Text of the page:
Around the World Europe & The Middle East Greece

The Greek Islands – and Trying to Get A Scooter

Samos Our first impressions of Greece were coloured by the fact we arrived from Turkey on a Sunday. In Greece, well in Samos at least, everything is closed on Sunday. We also discovered that the next day was White Monday, a holiday. Turns out, everything is closed on holidays as well. We considered getting out of Samos as quickly as possible – likely to one of the more touristy islands where hopefully White Monday wouldn’t have the same effect, but we had already booked a hotel and left our passports with the manager while he was preparing the room so we considered ourselves pretty much stuck. This turned out not to be such a bad thing, for when we got into our room it was amazing, there was: a fridge, cups, cupboards, air-conditioning, clean sheets, no bugs, an ensuite, and a table by our shuttered window that overlooked our quiet street. In the end, we decided to spend 3 nights in this fabulous room on this quiet little island.

While in Samos we tried several times to rent a scooter. On the first day – White Monday – this turned out to be impossible because all the locals had rented bikes from the 2 places that were actually open and by 1:00 pm when we showed up there were no bikes left anyway. Not ones to get discouraged we trucked over to the bus station only to find that we had missed the last bus of the day (you have to remember, this is only about 2:00 pm and we had missed ALL the busses). Now, you may be wondering why it took us until 1:00 pm to start our day. I blame the “Music Club” from the night before.

In order to avoid further disappointment we were at the scooter rental place bright and early the next day. “Yes, we do have a bike… can I see you license” said the scooter man, “Sure, here you go” said Jon, “Oh no, you don’t have a motorcycle license so you can’t rent this 50cc scooter” said the scooter man. Apparently you need a motorcycle licence to rent a scooter in Greece. With scooter disappointment number 2 under our belt we again rushed to the bus station and this time actually caught a bus to Pythagorio – that’s right, birth place of the famous mathematician, so for the rest of the day I sought out every triangle I could find and photographed it. Most of these photos got cut, however, when we discovered a huge statue of Pythagoras and and a triangle on the port.

Samos was a lovely island, it felt small, although it really isn’t small sizewise. The landscape looked more like Turkey than Greece, and there are no cubist Cycladic houses – likely because Samos isn’t in the Cyclades. In Samos (the town) you are in a Greek town, almost everyone at the restaurants is Greek, the cafes are full of Greek people and so are the shops (when they are open). Although this shouldn’t be shocking, as we are, in fact, in Greece, since we have left Samos most Greek people that we have met are in the tourist industry.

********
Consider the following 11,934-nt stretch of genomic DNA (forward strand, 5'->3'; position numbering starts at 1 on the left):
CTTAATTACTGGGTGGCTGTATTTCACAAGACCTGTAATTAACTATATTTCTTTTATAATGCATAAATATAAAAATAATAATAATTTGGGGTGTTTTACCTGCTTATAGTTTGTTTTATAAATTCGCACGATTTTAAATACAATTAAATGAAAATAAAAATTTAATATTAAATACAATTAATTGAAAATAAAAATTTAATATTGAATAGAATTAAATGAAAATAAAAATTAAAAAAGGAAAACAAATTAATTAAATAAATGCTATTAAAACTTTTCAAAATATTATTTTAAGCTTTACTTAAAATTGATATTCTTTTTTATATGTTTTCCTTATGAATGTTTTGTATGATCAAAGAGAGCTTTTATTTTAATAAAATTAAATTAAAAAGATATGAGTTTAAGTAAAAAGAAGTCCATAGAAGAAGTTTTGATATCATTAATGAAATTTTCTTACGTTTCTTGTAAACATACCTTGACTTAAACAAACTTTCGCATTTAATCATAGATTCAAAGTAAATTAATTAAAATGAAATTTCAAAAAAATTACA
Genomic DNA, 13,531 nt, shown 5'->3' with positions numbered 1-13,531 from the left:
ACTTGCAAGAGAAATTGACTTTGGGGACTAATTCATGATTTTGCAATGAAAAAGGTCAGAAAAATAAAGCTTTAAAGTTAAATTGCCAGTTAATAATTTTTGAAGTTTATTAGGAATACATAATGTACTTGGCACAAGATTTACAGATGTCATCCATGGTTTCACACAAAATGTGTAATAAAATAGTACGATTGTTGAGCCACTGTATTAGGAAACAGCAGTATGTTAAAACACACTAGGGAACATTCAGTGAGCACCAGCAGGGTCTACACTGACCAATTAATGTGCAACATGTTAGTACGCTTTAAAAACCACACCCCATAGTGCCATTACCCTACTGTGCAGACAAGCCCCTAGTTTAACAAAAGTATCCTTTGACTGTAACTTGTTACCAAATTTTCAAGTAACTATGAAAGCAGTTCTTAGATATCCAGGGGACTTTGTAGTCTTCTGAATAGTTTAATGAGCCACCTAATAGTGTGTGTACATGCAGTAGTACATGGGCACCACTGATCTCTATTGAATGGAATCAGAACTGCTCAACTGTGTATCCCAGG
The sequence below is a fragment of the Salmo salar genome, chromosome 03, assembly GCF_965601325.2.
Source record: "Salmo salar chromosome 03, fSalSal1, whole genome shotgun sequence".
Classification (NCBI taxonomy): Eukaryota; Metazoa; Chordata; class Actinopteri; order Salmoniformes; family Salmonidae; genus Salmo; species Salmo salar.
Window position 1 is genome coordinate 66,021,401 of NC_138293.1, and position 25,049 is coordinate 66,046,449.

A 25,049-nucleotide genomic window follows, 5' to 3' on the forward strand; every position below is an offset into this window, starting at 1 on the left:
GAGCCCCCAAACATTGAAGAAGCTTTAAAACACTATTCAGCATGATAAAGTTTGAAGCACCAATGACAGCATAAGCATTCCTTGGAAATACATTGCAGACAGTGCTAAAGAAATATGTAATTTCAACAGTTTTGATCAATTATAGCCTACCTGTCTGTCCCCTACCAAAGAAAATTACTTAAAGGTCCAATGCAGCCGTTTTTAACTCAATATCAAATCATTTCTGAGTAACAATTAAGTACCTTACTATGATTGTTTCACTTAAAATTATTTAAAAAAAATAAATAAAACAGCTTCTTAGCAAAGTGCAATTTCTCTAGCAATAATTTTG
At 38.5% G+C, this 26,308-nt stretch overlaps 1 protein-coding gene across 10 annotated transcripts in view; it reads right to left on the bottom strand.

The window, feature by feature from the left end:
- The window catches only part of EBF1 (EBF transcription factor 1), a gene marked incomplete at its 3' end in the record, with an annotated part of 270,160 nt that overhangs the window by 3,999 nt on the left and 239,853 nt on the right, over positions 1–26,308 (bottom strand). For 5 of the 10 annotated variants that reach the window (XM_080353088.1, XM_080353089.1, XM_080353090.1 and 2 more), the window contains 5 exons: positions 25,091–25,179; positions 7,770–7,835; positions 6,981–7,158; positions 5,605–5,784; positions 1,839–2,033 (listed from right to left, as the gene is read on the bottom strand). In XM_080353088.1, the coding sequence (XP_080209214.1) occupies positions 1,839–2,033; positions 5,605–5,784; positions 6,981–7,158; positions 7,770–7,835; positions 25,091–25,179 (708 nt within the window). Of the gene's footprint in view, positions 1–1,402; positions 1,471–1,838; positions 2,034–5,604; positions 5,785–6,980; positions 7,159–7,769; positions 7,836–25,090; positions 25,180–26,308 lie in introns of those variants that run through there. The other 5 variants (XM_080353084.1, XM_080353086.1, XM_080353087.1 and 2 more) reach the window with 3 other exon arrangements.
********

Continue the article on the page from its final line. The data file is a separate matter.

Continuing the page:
Mykonos We only spent one night on Mykonos in transit to Ios and we have very differing views on the island – I thought it was expensive and not that nice, but I also found the town itself (the buildings not the scenic backdrop) the most beautiful we have seen yet. Unike Samos, this actually is a cubist Cycladic town. I do wonder, however, what is the big deal with Paradise Beach… chubby, old, naked men sprawled out on a pebbly shore packed to the brim with beach chairs is not necessarily my idea of paradise… but who am I to doubt the tastes of hundreds of thousands of tourists.

Ios We knew Ios was going to be amazing when we stepped onto the ferry to get there. Our little catamaran called Flyingcat 4 was incredibly fast and sleek. We had decided to stay at a big campsite called “Far Out Beach Club” a huge place with campsites, permanent tents, bungalows, four pools, and beach chairs for 1 euro. They also had 2 for 5 euro daquiris. Yum.

On our second day in Ios we ventured into town to do some errands, accordingly we were loaded down with books as we were desperately seeking out a book exchange. While looking for this elusive establishment (every English-reading tourist on the Greek Islands seems to prefer to buy a new trashy novel for 13 euros rather than frequent a book exchange) we stumbled across a huge street party… at 11 am. After a few moments hesitation we grabbed some beer from a mini-market and joined in the merriment. “When you have the choice to sit it out or dance” … (right dad?) This party turned out to be the Swedish Mid-Summer party, apparently the biggest party of the year. At about 2pm the music in town stopped and everyone paraded down the street down the street for three kilometres to our very own Far Out Beach Club where the party continued at least until 5:30pm when I wisely decided it was time to put myself down for a nap. The party picked back up at 2am, but I am embarrassed to say I bailed at 1:30… I was TIRED. Jon stayed out for an extra hour so he got a taste of the nightlife.

I don’t want this talk of street parties to scare anyone away from Ios if that isn’t your scene. In my opinion the beach was the best we have seen in Greece. There are beautiful and relatively cheap boutique hotels overlooking the royal blue water. The island feels small, the local population is only about 2000 (I’m sure this quadruples in the summer when foreign staff manages the bar scene) and during the day (other than the street party day) the town is absolutely charming. Regardless of your demographic, you won’t be the only one there – this island is shared by families with small children, middle aged people, retirees, and the party crowd – and they all exist in peace, albeit on a different schedule.


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